Low Power WAN

Low Power WAN – The Need

In my time as a Wi-Fi professional I have come across several customers who have attempted to formulate what can only be described as “Promethean” IoT (Internet of Things) solutions .   These customers typically have a requirement to measure some kind of data and transmit it back to a server somewhere where it can be processed.  The data gets measured infrequently, and it is small.  Perhaps a heartbeat, a status message, or a simple numeric value sent several times an hour.  The measurement locations are typically quite far apart or dispersed over a large area.

The customers had often looked at using GSM/UMTS/CDMA networks with sim-cards in the hardware, but getting a contract with a mobile operator ain’t cheap, the hardware gets expensive and it’s a recurring monthly cost!  Plus people break into your gear and steal your sim cards… or whatever other useful hardware might be in there!

After this experience, the customers would often come to me to discuss the possibility of using Wi-Fi as a potential solution to their problems.  To them it looked like the ideal solution!  This was a license free radio technology that got them away from the exorbitant monthly prices of mobile contracts, and besides, Wi-Fi radios are cheap, right?!  Looks like a possibility to me!

One such customer had gone out to tender for monitoring of an electrical grid.  Some spoke to me about smart electricity and water metering.  Others spoke about automation for agricultural applications.  Others wanted smart parking meters, smart street lights and air quality measurements.  Another even spoke to me about monitoring the location of livestock.

It was fun to engage with these customers to learn about what they wanted to do and to come up with creative solutions to their problems.  Sadly, there are often just too many problems associated with using Wi-Fi for these kinds of use cases.  The biggest issue (as with many things of a technical nature) ultimately boiled down to cost.   It simply isn’t cost effective to deploy a Wi-Fi network over an enormous area to gather small amounts of data.  The other issues include logistics, infrastructure, power, maintenance, security and internet or network connectivity.  All of these things would drive up the total cost and complexity of maintaining the solution.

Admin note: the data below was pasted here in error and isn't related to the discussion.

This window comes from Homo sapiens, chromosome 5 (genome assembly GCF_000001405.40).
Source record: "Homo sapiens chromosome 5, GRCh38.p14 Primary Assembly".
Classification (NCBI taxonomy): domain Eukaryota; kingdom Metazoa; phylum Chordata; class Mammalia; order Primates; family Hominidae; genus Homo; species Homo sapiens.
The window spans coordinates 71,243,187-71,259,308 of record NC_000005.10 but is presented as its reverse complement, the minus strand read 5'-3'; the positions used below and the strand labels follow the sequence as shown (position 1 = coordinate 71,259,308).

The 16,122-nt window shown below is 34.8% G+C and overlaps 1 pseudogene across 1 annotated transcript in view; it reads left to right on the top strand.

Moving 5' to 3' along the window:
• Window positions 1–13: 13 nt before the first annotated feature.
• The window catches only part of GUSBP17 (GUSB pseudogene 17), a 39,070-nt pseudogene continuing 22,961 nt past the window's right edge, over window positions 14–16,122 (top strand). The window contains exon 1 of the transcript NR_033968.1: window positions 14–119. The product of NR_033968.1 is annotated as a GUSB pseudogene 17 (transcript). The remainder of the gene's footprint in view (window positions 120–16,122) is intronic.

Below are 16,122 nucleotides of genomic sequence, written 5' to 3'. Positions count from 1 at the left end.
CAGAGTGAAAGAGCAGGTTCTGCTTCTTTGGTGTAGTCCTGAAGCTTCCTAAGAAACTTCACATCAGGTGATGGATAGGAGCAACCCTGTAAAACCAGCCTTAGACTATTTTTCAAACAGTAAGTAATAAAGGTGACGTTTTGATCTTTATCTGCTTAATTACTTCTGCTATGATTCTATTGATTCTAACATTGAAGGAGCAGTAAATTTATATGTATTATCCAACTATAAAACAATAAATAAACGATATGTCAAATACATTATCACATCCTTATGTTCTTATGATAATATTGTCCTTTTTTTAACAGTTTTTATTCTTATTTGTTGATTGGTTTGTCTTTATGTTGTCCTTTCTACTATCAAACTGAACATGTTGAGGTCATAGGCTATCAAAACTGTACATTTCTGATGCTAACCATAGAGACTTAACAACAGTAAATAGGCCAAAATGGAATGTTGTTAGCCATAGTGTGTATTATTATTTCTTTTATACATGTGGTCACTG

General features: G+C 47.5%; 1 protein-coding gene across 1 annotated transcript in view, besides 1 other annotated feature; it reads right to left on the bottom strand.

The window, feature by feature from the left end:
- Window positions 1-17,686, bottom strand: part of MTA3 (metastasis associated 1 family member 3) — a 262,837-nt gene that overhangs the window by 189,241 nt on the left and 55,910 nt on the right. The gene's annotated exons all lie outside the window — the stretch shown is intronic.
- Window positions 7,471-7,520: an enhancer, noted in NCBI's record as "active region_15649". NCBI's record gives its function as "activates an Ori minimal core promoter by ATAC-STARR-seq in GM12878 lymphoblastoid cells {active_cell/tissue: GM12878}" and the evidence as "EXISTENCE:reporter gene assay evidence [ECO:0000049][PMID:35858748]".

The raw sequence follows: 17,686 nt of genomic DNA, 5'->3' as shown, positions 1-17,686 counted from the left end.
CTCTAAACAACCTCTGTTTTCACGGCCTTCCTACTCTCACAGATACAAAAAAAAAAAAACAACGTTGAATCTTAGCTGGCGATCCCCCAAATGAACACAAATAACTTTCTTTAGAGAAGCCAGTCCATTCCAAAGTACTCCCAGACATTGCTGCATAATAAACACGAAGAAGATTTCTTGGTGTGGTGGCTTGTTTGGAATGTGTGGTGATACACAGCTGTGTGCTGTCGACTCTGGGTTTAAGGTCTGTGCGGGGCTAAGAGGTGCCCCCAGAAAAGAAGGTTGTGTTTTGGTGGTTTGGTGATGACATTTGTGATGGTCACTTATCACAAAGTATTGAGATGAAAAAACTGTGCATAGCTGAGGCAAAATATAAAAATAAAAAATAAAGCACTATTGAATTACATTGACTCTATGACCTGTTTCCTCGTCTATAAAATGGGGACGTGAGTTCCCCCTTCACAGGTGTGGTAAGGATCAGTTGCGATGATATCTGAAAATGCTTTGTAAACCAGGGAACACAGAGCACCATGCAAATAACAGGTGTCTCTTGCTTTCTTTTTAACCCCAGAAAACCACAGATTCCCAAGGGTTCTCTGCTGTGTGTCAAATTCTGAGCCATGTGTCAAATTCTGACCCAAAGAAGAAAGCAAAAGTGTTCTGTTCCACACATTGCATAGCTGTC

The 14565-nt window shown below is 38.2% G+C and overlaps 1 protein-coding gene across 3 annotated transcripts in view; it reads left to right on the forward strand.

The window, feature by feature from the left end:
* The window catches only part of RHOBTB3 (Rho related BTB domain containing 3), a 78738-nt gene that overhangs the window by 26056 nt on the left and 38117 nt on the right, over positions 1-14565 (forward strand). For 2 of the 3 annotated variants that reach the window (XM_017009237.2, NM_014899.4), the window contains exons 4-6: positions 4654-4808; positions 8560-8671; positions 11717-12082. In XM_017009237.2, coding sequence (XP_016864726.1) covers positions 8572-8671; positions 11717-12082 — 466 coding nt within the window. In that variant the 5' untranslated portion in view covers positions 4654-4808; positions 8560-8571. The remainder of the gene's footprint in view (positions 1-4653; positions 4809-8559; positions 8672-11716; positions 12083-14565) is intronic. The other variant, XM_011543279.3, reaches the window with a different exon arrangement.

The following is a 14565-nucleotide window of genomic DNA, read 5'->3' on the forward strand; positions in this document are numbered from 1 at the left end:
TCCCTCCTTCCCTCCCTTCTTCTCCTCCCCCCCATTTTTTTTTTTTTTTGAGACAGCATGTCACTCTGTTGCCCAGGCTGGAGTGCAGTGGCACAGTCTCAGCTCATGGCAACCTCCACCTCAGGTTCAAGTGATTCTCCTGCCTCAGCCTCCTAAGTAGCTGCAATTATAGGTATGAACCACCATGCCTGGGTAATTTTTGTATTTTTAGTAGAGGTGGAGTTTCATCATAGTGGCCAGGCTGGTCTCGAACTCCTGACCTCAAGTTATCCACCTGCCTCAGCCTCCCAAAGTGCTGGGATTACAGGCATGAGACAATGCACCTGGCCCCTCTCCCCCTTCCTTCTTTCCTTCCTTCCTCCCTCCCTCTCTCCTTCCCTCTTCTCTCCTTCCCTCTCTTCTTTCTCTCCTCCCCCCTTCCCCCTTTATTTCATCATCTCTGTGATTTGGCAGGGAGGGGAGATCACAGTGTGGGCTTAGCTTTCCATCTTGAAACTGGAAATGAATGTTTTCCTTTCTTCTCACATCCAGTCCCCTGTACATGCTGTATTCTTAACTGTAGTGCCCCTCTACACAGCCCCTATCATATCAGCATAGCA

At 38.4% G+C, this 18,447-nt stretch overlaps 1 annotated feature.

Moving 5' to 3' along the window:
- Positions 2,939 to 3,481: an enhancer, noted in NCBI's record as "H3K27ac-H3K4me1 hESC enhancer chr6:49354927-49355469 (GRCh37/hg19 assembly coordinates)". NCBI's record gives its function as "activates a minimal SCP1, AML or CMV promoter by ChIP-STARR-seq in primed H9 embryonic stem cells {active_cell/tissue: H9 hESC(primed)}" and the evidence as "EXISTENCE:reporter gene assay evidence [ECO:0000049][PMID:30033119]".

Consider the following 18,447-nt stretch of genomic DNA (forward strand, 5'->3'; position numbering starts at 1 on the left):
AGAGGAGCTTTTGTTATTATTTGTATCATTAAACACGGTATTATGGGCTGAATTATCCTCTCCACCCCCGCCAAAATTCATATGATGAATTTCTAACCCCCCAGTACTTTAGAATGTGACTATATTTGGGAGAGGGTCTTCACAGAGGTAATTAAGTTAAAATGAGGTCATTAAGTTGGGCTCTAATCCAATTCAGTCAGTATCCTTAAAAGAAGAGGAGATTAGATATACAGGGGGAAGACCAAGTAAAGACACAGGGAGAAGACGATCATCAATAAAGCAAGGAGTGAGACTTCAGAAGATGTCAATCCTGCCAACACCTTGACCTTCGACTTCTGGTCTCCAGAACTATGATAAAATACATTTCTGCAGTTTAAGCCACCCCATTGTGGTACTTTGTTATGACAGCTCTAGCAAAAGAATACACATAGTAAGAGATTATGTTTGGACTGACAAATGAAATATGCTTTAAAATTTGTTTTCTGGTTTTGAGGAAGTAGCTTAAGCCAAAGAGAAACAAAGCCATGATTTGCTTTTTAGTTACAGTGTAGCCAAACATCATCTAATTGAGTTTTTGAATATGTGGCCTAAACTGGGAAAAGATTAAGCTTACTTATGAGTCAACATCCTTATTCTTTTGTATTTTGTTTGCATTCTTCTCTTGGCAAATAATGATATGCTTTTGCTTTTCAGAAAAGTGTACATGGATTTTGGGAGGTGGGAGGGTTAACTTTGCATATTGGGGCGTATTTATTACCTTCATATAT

Wi-Fi connected sensors themselves are usually power hungry, requiring a mains power or a solar panel, inverter, regulator, charging circuits and deep cycle batteries.  A decent regulator circuit alone can cost in excess of US $30 if you buy it in volume.  The devices also require a technical resource to configure and install them and make sure they associate to the network.  The total cost of deploying your “smart sensors” can quickly dwarf  the cost of the access network which itself already costs into the hundreds of thousands of dollars for an area as small as 10 square kilometres with contiguous coverage.

You want to track your livestock?  Yes! Could that make your operation more effective and help prevent livestock theft?  Yes!  Is it worth building a network across several thousand square kilometres, whose scale would rival that of a small ISP and cost you a small fortune to run?  No, it would bankrupt you almost instantly.

We always got to this point.  Don’t get me wrong, Wi-Fi is a fantastic technology, I have built my career on its myriad applications  and it is a very useful ally when building an IoT solution.  But even applications of the almighty Wi-Fi  have their (technical and financial) limits!

What the world needed was a set of protocols and radio technologies that enabled the use cases described above, in a simple, secure, effective way.  We needed something that could cover large rural areas (± 7500 km2) using a single tower, that could gather data from thousands or even millions of sensors in a dense urban environment, both indoors and outdoors.  And it needed to do this without making much of a dent in the bank balance.

The protocols and technologies that address this growing need today are collectively referred to as LPWAN (Low Power WAN) and its range of applications are growing extraordinarily fast!

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